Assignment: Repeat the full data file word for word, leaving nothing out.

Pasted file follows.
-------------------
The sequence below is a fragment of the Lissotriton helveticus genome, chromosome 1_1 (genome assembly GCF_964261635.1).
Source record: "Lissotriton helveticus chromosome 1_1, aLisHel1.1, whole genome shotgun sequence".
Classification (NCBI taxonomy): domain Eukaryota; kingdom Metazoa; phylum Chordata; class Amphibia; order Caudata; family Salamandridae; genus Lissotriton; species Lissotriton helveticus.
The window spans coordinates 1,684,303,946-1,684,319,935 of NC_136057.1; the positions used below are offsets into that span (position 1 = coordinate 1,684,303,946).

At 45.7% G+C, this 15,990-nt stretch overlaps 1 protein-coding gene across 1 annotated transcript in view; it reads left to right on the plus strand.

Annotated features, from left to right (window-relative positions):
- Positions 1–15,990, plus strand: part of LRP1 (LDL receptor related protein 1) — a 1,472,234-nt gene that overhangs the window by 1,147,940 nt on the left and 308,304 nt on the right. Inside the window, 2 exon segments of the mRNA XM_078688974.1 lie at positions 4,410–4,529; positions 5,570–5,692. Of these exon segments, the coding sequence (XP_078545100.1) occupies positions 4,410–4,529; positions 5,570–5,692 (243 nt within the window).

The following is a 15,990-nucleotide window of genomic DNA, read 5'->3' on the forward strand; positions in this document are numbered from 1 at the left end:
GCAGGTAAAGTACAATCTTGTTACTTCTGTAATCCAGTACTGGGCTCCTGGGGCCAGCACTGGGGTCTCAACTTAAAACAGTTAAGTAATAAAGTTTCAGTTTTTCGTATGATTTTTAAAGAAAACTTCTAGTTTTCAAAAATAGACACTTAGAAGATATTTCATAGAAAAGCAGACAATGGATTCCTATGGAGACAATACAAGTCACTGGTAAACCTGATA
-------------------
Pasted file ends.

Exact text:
The sequence below is a fragment of the Lissotriton helveticus genome, chromosome 1_1 (genome assembly GCF_964261635.1).
Source record: "Lissotriton helveticus chromosome 1_1, aLisHel1.1, whole genome shotgun sequence".
Classification (NCBI taxonomy): domain Eukaryota; kingdom Metazoa; phylum Chordata; class Amphibia; order Caudata; family Salamandridae; genus Lissotriton; species Lissotriton helveticus.
The window spans coordinates 1,684,303,946-1,684,319,935 of NC_136057.1; the positions used below are offsets into that span (position 1 = coordinate 1,684,303,946).

At 45.7% G+C, this 15,990-nt stretch overlaps 1 protein-coding gene across 1 annotated transcript in view; it reads left to right on the plus strand.

Annotated features, from left to right (window-relative positions):
- Positions 1–15,990, plus strand: part of LRP1 (LDL receptor related protein 1) — a 1,472,234-nt gene that overhangs the window by 1,147,940 nt on the left and 308,304 nt on the right. Inside the window, 2 exon segments of the mRNA XM_078688974.1 lie at positions 4,410–4,529; positions 5,570–5,692. Of these exon segments, the coding sequence (XP_078545100.1) occupies positions 4,410–4,529; positions 5,570–5,692 (243 nt within the window).

The following is a 15,990-nucleotide window of genomic DNA, read 5'->3' on the forward strand; positions in this document are numbered from 1 at the left end:
GCAGGTAAAGTACAATCTTGTTACTTCTGTAATCCAGTACTGGGCTCCTGGGGCCAGCACTGGGGTCTCAACTTAAAACAGTTAAGTAATAAAGTTTCAGTTTTTCGTATGATTTTTAAAGAAAACTTCTAGTTTTCAAAAATAGACACTTAGAAGATATTTCATAGAAAAGCAGACAATGGATTCCTATGGAGACAATACAAGTCACTGGTAAACCTGATA